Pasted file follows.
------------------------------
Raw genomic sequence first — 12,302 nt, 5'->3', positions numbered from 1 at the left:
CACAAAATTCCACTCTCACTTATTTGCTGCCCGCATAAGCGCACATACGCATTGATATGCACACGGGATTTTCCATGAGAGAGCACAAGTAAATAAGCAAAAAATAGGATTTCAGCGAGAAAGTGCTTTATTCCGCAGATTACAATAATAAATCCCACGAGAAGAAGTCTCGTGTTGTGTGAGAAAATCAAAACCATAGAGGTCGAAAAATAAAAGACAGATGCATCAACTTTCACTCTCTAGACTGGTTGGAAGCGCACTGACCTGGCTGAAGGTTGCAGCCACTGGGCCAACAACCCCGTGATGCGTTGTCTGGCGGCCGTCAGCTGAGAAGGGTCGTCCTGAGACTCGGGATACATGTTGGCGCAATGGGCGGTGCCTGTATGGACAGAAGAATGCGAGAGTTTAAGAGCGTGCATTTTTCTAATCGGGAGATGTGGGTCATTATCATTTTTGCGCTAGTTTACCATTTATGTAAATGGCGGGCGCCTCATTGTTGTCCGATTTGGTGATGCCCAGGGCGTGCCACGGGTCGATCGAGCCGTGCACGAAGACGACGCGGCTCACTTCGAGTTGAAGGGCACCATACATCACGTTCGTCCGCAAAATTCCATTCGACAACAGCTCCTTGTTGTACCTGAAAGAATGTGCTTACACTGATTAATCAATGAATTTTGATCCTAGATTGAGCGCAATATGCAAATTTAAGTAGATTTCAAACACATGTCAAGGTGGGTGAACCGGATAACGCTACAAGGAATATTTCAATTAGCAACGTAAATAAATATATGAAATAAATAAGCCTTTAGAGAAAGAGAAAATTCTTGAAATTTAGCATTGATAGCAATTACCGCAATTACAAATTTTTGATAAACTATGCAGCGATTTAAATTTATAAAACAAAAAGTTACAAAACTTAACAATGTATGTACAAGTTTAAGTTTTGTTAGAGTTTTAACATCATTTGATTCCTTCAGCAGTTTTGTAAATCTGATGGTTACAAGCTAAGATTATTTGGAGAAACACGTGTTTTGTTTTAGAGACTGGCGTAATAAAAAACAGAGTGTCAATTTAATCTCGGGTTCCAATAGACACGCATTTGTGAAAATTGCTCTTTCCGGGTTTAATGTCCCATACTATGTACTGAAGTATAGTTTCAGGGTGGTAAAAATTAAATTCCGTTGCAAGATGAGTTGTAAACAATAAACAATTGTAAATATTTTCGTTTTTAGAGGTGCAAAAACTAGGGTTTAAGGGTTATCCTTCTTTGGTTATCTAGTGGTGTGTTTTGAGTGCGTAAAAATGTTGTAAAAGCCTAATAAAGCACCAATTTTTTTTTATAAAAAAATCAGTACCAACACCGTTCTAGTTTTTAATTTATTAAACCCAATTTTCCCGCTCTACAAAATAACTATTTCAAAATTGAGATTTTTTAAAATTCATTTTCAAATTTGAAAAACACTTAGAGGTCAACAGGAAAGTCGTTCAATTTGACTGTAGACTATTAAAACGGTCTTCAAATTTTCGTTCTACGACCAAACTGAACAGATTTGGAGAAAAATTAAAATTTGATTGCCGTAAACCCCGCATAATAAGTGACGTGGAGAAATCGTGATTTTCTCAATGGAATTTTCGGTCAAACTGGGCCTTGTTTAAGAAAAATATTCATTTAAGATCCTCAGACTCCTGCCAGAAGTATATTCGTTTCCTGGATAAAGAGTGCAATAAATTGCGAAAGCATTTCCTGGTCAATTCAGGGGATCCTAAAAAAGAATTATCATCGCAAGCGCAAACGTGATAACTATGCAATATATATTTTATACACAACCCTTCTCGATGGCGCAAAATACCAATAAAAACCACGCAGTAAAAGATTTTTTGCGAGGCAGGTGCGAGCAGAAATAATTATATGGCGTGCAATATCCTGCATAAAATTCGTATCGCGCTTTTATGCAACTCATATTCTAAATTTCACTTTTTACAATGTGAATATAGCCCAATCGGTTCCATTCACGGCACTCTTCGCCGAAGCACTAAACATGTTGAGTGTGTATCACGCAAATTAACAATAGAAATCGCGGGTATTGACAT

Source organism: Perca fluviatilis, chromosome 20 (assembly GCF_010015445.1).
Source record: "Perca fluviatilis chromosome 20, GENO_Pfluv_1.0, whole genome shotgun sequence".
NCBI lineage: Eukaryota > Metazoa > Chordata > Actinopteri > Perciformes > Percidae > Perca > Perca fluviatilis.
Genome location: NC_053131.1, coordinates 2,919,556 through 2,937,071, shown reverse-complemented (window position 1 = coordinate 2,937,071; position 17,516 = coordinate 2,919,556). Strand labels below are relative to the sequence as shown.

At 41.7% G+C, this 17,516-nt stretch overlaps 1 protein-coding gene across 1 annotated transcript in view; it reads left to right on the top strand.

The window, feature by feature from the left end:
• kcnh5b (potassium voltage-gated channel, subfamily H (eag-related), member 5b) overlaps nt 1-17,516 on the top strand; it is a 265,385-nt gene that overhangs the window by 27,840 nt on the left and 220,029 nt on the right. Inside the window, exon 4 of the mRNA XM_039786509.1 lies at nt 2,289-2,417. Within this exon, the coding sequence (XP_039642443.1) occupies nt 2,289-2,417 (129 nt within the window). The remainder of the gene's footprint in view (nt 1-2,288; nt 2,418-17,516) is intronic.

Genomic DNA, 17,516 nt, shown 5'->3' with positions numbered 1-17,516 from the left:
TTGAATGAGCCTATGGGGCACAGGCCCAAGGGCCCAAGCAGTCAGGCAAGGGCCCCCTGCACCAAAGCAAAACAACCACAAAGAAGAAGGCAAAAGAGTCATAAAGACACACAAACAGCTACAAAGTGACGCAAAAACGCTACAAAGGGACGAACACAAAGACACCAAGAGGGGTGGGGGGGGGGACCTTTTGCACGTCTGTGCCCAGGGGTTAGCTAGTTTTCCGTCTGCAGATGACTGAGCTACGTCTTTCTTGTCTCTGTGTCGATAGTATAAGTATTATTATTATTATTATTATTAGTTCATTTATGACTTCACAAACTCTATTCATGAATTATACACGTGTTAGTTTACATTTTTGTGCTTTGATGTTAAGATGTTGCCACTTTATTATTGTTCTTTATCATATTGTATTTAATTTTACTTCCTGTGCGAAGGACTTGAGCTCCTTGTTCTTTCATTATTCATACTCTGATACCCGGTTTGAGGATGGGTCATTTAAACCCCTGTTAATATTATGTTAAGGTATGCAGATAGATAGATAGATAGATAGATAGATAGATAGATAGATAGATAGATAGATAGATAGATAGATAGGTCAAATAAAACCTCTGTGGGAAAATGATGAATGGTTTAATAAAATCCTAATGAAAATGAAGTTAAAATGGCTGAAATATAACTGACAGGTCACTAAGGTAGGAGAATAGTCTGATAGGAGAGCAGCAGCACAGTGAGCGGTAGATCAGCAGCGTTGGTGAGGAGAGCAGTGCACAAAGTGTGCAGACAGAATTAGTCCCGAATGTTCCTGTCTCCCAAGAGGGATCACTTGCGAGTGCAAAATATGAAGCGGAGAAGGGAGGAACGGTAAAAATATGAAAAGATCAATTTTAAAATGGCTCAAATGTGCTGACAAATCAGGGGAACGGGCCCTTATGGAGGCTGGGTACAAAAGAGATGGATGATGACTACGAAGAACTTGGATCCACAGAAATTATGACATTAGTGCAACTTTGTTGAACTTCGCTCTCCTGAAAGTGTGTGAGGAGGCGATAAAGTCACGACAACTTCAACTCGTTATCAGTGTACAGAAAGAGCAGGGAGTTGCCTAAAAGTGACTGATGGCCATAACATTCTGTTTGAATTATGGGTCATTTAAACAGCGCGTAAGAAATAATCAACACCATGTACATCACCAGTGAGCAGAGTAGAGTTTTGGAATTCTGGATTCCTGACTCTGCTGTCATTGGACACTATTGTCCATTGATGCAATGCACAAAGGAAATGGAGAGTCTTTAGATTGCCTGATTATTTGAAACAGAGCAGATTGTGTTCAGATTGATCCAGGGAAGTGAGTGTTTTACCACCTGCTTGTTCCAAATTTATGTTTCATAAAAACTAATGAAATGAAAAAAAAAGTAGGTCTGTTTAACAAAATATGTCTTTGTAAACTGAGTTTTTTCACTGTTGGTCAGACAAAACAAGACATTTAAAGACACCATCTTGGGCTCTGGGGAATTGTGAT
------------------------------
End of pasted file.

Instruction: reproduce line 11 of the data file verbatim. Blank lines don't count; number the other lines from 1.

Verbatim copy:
TTGAATGAGCCTATGGGGCACAGGCCCAAGGGCCCAAGCAGTCAGGCAAGGGCCCCCTGCACCAAAGCAAAACAACCACAAAGAAGAAGGCAAAAGAGTCATAAAGACACACAAACAGCTACAAAGTGACGCAAAAACGCTACAAAGGGACGAACACAAAGACACCAAGAGGGGTGGGGGGGGGGACCTTTTGCACGTCTGTGCCCAGGGGTTAGCTAGTTTTCCGTCTGCAGATGACTGAGCTACGTCTTTCTTGTCTCTGTGTCGATAGTATAAGTATTATTATTATTATTATTATTAGTTCATTTATGACTTCACAAACTCTATTCATGAATTATACACGTGTTAGTTTACATTTTTGTGCTTTGATGTTAAGATGTTGCCACTTTATTATTGTTCTTTATCATATTGTATTTAATTTTACTTCCTGTGCGAAGGACTTGAGCTCCTTGTTCTTTCATTATTCATACTCTGATACCCGGTTTGAGGATGGGTCATTTAAACCCCTGTTAATATTATGTTAAGGTATGCAGATAGATAGATAGATAGATAGATAGATAGATAGATAGATAGATAGATAGATAGATAGATAGATAGGTCAAATAAAACCTCTGTGGGAAAATGATGAATGGTTTAATAAAATCCTAATGAAAATGAAGTTAAAATGGCTGAAATATAACTGACAGGTCACTAAGGTAGGAGAATAGTCTGATAGGAGAGCAGCAGCACAGTGAGCGGTAGATCAGCAGCGTTGGTGAGGAGAGCAGTGCACAAAGTGTGCAGACAGAATTAGTCCCGAATGTTCCTGTCTCCCAAGAGGGATCACTTGCGAGTGCAAAATATGAAGCGGAGAAGGGAGGAACGGTAAAAATATGAAAAGATCAATTTTAAAATGGCTCAAATGTGCTGACAAATCAGGGGAACGGGCCCTTATGGAGGCTGGGTACAAAAGAGATGGATGATGACTACGAAGAACTTGGATCCACAGAAATTATGACATTAGTGCAACTTTGTTGAACTTCGCTCTCCTGAAAGTGTGTGAGGAGGCGATAAAGTCACGACAACTTCAACTCGTTATCAGTGTACAGAAAGAGCAGGGAGTTGCCTAAAAGTGACTGATGGCCATAACATTCTGTTTGAATTATGGGTCATTTAAACAGCGCGTAAGAAATAATCAACACCATGTACATCACCAGTGAGCAGAGTAGAGTTTTGGAATTCTGGATTCCTGACTCTGCTGTCATTGGACACTATTGTCCATTGATGCAATGCACAAAGGAAATGGAGAGTCTTTAGATTGCCTGATTATTTGAAACAGAGCAGATTGTGTTCAGATTGATCCAGGGAAGTGAGTGTTTTACCACCTGCTTGTTCCAAATTTATGTTTCATAAAAACTAATGAAATGAAAAAAAAAGTAGGTCTGTTTAACAAAATATGTCTTTGTAAACTGAGTTTTTTCACTGTTGGTCAGACAAAACAAGACATTTAAAGACACCATCTTGGGCTCTGGGGAATTGTGAT